Enterprise Resource Planning systems, or “ERPs”, dominate everyday activities in a variety of productive organizations: orders, contracts, production plans and other necessary material is produced in seconds or minutes. After processing the deliveries to end up in the correct addresses and the bills reach their recipient. Cash flows in and the business roars nicely. Many companies swear that they couldn’t do without their magical system.
Due to the nature of ERP systems, they are also quite meticulously used solutions: if someone starts using the tool with not much effort and preparation, the processes become paralyzed. Bookkeeper-like precise information is a prerequisite for all activities.
Meticulously used, critical system is an attractive platform to extend to be used by something else than just boring productive and economic activities. In fact, operators in this very sector encourage aggressively to this: one promises comprehensive customer care and the other wants to give you a platform that agilely adapts to the entire organization's development. Alluring, isn’t it?
ERP opens a window to your client?
General criteria for the CRM tools development include improving the customer experience, increasing the customer acquisition and making additional/ cross-selling more effective. They are all good reasons, and on this day also they are also on the lips of everyone providing solutions in this sector.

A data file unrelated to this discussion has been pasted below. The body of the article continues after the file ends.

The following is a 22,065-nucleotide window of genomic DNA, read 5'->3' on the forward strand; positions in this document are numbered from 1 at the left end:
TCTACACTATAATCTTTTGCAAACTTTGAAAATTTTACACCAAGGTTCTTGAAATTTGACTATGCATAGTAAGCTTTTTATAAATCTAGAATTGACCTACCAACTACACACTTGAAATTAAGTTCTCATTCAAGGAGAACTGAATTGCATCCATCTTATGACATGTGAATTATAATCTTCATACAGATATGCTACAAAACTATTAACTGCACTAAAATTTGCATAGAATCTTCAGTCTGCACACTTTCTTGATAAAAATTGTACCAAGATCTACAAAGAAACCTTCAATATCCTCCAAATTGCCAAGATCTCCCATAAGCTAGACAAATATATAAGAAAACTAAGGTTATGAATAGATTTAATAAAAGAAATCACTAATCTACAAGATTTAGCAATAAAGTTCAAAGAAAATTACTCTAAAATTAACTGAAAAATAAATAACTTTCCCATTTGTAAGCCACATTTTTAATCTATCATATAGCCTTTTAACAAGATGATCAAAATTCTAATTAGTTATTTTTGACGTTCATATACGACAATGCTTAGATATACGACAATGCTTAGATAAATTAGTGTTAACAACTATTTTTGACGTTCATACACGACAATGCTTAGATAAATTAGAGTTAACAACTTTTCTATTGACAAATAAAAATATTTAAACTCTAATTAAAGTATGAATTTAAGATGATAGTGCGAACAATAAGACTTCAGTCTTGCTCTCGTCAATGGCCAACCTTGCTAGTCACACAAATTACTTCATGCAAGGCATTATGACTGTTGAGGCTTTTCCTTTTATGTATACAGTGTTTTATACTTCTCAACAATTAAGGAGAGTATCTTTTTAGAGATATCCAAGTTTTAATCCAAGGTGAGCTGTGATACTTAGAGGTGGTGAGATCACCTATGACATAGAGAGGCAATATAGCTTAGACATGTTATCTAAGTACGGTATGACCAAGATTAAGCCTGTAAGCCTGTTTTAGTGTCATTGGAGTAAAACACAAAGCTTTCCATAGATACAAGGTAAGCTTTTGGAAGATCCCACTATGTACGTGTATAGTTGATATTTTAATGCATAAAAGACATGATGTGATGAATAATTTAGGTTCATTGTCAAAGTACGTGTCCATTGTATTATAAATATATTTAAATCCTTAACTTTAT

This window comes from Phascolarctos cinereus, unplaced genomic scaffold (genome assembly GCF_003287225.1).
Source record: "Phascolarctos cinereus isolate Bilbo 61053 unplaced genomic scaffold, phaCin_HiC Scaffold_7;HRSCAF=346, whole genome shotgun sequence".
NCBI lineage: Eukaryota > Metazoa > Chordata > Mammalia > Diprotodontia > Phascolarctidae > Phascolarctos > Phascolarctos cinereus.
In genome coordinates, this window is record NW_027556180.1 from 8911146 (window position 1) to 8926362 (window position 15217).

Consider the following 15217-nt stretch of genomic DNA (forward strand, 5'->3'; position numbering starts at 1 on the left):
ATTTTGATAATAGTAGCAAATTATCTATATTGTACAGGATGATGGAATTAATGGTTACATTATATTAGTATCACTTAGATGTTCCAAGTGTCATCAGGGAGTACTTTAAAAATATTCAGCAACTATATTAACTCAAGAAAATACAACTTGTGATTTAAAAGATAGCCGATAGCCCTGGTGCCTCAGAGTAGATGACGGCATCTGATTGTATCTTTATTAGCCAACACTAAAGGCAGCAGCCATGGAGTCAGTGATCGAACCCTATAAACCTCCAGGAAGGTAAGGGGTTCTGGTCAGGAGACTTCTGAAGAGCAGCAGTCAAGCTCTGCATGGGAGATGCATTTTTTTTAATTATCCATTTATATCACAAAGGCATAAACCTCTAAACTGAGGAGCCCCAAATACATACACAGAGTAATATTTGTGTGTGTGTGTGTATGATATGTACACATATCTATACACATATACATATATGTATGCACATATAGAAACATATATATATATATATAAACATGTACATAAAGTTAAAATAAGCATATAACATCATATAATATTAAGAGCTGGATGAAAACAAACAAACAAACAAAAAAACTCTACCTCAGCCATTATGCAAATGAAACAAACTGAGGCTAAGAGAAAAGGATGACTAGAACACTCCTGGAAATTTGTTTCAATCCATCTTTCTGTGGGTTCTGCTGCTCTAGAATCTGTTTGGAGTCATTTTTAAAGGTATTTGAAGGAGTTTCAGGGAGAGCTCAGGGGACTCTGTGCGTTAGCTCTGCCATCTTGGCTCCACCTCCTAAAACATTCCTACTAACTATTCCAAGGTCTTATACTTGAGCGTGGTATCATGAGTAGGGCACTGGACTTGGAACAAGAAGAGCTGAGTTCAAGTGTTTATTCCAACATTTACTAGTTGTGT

A CRM module cuddling in the arms of ERP seems like a perfect solution: customer data is directly available, as well as a complete purchase history - even up to the item level. Now let’s identify customers and make deals!
After a short euphoria in the beginning, the everyday life begins to unfold: the customer trees are built on the terms of goods and the euro logistics, contact staff is mainly non-commercial administrative people and the sales process is tuned entirely from the perspective of supply chain forecasting and manufacturing. In this phase a developable Sales Manager thinks: “No worries, we’ll just tune this a bit to fit us better." Next observation is often that Sales Manager is more tunable than the system. Customer structures in ERP systems are almost sacred: they are not to be altered or levels added - other activities could be jeopardized at once. It is a same thing when it comes to the sales process: the information required by the system is obligatory regardless of its effects on the sales.